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Indian garment workers cover bosses' lockdown losses

Indian garment workers say they are being made to compensate their bosses for the food, shelter and salary provided in the coronavirus lockdown.

From unpaid overtime to wage cuts, Indian garment workers say they are being made to compensate their bosses for the food, shelter and salary provided in the coronavirus lockdown.

But it is a steep price for a workforce that was already juggling low pay and poor conditions before the pandemic shuttered their factories and strangulated orders.

Workers say they are being offered the choice of less money or working extra shifts for free to pay back their bosses, who dangle the threat of unemployment if employees refuse.

“Workers were absolutely not expecting these Covid cuts when they returned to work,” said Mahesh Gajera, programme manager with labour rights charity Aajeevika Bureau.

“They thought their employers were providing humanitarian relief during the crisis and no one was told that they would have to compensate for every meal and the money given when factories were closed.”

The “Covid cuts” have left tens of thousands of garment and textile workers across India in deep debt, forcing many to pull children out of school, pawn jewellery and cut meals to survive, unions and labour right campaigners said.

The lockdown announced in March badly hit the manufacturing, services and retail sectors, squeezing millions out of jobs.

Despite state advisories asking employers to pay full wages in lockdown and an appeal from Prime Minister Narendra Modi to “be kind” to workers, unions said they have been flooded with complaints of non-payment.

Where wages were paid, salaries are now being docked.

“The worker will compensate for all the losses and that has been made very clear by companies,” said Sebastian Devaraj, honorary president of the Karnataka Garment Workers’ Union.

“Companies have calculated the number of extra hours a worker has to put in to compensate for lockdown wages. In one instance, it is 208 hours, of which a worker has to work 104 hours without paid overtime. They have no choice.”

The Indian labour ministry did not respond to repeated calls for comment.


India’s multi-million-dollar garment industry, which employs at least 12 million people, was hit when global brands cancelled orders or demanded steep discounts to cope with plunging sales.

K Selvaraju, secretary general of the Southern India Mills Association, which has more than 500 members, denied the allegations and said that manufacturers had gone the extra mile to take care of workers despite their own losses.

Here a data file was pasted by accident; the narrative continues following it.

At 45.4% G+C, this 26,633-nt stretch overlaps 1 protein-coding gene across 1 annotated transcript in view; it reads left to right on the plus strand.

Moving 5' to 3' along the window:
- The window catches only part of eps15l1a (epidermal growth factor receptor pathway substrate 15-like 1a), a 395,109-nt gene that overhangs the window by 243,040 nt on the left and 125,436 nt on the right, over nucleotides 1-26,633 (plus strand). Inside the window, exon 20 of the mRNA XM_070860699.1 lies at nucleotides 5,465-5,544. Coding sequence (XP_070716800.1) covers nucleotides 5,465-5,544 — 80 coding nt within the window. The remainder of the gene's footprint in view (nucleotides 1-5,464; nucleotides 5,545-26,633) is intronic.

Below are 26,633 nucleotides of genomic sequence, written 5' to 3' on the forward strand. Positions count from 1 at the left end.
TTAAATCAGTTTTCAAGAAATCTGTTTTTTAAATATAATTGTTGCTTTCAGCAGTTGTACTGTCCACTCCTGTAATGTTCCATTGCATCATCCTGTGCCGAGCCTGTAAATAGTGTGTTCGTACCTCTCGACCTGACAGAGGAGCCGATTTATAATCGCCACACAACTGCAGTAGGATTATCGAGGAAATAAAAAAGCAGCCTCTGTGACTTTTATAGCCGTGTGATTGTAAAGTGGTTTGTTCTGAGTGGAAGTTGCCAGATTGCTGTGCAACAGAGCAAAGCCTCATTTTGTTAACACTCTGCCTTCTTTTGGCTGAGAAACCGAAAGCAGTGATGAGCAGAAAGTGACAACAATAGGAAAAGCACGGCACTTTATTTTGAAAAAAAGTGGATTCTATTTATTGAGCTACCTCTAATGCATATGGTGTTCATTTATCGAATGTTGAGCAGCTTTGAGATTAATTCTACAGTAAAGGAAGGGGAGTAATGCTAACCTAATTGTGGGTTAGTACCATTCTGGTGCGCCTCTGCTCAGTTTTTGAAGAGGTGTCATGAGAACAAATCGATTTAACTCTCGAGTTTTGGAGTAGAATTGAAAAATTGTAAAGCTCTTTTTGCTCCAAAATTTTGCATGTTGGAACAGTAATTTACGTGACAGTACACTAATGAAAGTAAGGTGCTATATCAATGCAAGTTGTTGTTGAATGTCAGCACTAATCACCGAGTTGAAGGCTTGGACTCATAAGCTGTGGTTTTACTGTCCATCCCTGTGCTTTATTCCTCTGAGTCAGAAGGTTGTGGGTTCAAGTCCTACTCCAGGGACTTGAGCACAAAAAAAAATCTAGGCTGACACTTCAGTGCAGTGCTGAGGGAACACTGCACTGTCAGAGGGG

But workers in the garment hubs of Bengaluru in southern Karnataka told their union leaders that they were given a couple of options when factories reopened.

They could forgo half their April wages or work extra hours for free, Devaraj said.

“This fear has been whipped up that if workers don’t take pay cuts and work harder, running the factory would be difficult, it would be closed and they will lose their jobs,” he told the Thomson Reuters Foundation.

“Employers are basically saying that they are sinking and workers should save them or they will also drown. It is a veiled threat and workers are scared to complain.”

Lawyer Amrish Patel said that it was illegal for companies to deduct wages in retrospect and force people to do overtime.

“These are blatant violations of labour rights,” said Patel.

A worker in Tamil Nadu state, who requested anonymity, said the salary cuts swallowed nearly 20 per cent of her take home pay.

“It has become almost impossible to pay school fees or the installments for the loans we took during lockdown,” she said.

Gajera gets distress calls from workers in the garment hubs of western Gujarat state everyday.

“They don’t want to upset their employer but they are unable to put two square meals on their table,” Gajera said.

“Their distress is mounting and complaints will surge if they are not paid their dues by Diwali (festival) next month.”

This story was published with permission from Thomson Reuters Foundation, the charitable arm of Thomson Reuters, that covers humanitarian news, climate change, resilience, women’s rights, trafficking and property rights. Visit

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